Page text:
Metal Slug 3 (Xbox) review
"Press toward the right, mashing the button furiously as livid crustaceans emerge from ramshackle shanties. If they get too close, swipe your knife across them and return to your main quest: survival. Buildings explode into flame and melt away as if they never existed. Prisoners of war thank you heartily as you cut loose their ropes on the way to shoot a bubble-blowing goon ahead. But wait, thereís a weapon pick-up!"
Choking on flames and spewing banners of gray smoke, a military jet crashes roughly to the ground as its heroes burst forth, spinning mid-air before they land on the ground and begin peppering a post-apocalyptic landscape with--Oops, wrong review. This isnít Contra. Itís Metal Slug 3, a long-overdue port of the arcade classic, this time brought home to the Xbox. But before you start laughing at me for my apparent gaffe, thereís one thing you should know: the two franchises are very similar but for one difference: Metal Slug is better.
A major reason for this difference is the light-hearted approach SNK took with their pride and joy. Your entrance to the first stage is perhaps less memorable than the protagonistís debut in a game such as Contra: Shattered Soldier, but itís every bit as fun. Parachute onto land and youíll find things begin every bit as furiously, only your foes are giant lobsters, not gun-toting goons.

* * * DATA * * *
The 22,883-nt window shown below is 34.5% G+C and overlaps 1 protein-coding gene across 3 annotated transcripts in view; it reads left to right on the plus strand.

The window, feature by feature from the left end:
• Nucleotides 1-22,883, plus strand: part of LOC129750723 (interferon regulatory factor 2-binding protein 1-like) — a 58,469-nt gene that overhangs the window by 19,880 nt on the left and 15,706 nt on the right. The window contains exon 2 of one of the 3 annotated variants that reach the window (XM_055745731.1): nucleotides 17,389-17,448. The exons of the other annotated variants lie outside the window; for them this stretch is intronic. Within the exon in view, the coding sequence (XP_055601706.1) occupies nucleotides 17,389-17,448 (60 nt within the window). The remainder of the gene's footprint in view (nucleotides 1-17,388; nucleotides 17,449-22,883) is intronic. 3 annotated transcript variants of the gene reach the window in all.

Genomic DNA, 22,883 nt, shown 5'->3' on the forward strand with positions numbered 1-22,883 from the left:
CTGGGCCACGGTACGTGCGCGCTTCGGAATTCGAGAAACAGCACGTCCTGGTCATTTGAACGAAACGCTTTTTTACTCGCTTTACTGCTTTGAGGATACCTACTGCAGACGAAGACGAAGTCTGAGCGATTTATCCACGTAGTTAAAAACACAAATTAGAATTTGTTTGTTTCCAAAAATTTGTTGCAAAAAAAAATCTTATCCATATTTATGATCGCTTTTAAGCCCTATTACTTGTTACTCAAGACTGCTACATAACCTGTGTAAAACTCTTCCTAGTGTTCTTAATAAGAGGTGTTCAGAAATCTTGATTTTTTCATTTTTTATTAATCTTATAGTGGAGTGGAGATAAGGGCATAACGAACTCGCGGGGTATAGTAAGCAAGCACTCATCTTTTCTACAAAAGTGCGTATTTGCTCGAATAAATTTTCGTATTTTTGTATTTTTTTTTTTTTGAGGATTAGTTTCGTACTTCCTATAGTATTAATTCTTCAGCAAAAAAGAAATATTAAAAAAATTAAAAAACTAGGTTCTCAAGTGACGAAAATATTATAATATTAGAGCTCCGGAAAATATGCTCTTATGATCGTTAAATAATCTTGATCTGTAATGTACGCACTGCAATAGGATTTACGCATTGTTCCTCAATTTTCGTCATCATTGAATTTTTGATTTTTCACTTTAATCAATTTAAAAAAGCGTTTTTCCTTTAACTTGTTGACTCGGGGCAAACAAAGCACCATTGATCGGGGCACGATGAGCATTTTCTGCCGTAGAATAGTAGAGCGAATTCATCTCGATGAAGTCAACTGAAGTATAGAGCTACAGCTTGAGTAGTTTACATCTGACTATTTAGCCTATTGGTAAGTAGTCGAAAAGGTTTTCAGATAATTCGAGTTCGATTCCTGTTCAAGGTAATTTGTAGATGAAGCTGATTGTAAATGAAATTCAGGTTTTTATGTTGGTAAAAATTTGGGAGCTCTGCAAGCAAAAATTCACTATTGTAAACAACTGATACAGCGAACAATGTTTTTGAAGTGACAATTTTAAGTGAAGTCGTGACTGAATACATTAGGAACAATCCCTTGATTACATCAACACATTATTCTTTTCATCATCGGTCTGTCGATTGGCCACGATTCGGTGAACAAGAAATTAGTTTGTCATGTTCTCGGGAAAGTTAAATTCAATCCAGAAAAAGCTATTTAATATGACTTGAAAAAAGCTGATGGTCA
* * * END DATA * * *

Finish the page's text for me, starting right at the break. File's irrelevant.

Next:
Press toward the right, mashing the button furiously as livid crustaceans emerge from ramshackle shanties. If they get too close, swipe your knife across them and return to your main quest: survival. Buildings explode into flame and melt away as if they never existed. Prisoners of war thank you heartily as you cut loose their ropes on the way to shoot a bubble-blowing goon ahead. But wait, thereís a weapon pick-up! You snag the icon and suddenly your shots become rapid fire. A volley of yellow bullets streaks toward a stone tower while the ĎArmsí meter at the screenís top counts down the number of shots remaining.
Dissatisfied with the slow progress, you chuck one of your grenades toward the right. It bounces against enemies and suddenly thereís a poof as crab legs fly and ooze spreads over the ground before evaporating in the balmy air. Youíre a machine of destruction, deterred by none of these impediments, and soon you reach a pile of wood and dirt and grass. The question must be asked: do you crawl under the wood and to the waiting hatch of a submarine? Or do you instead hop up the ledge and continue past another gang of oversized sea life?
Youíre not yet very far in the game, and already you know why Metal Slug 3 rocks the house so soundly. Thereís seldom a moment where the gameís visuals take themselves seriously, yet you know youíre in for a good time as you start sweating and your fingers work the controller like your life depends on it. It likely does. Or rather, Marcoís life (heís the guy I pick, though thereís another guy and two ladies to round out the crew of selectable characters).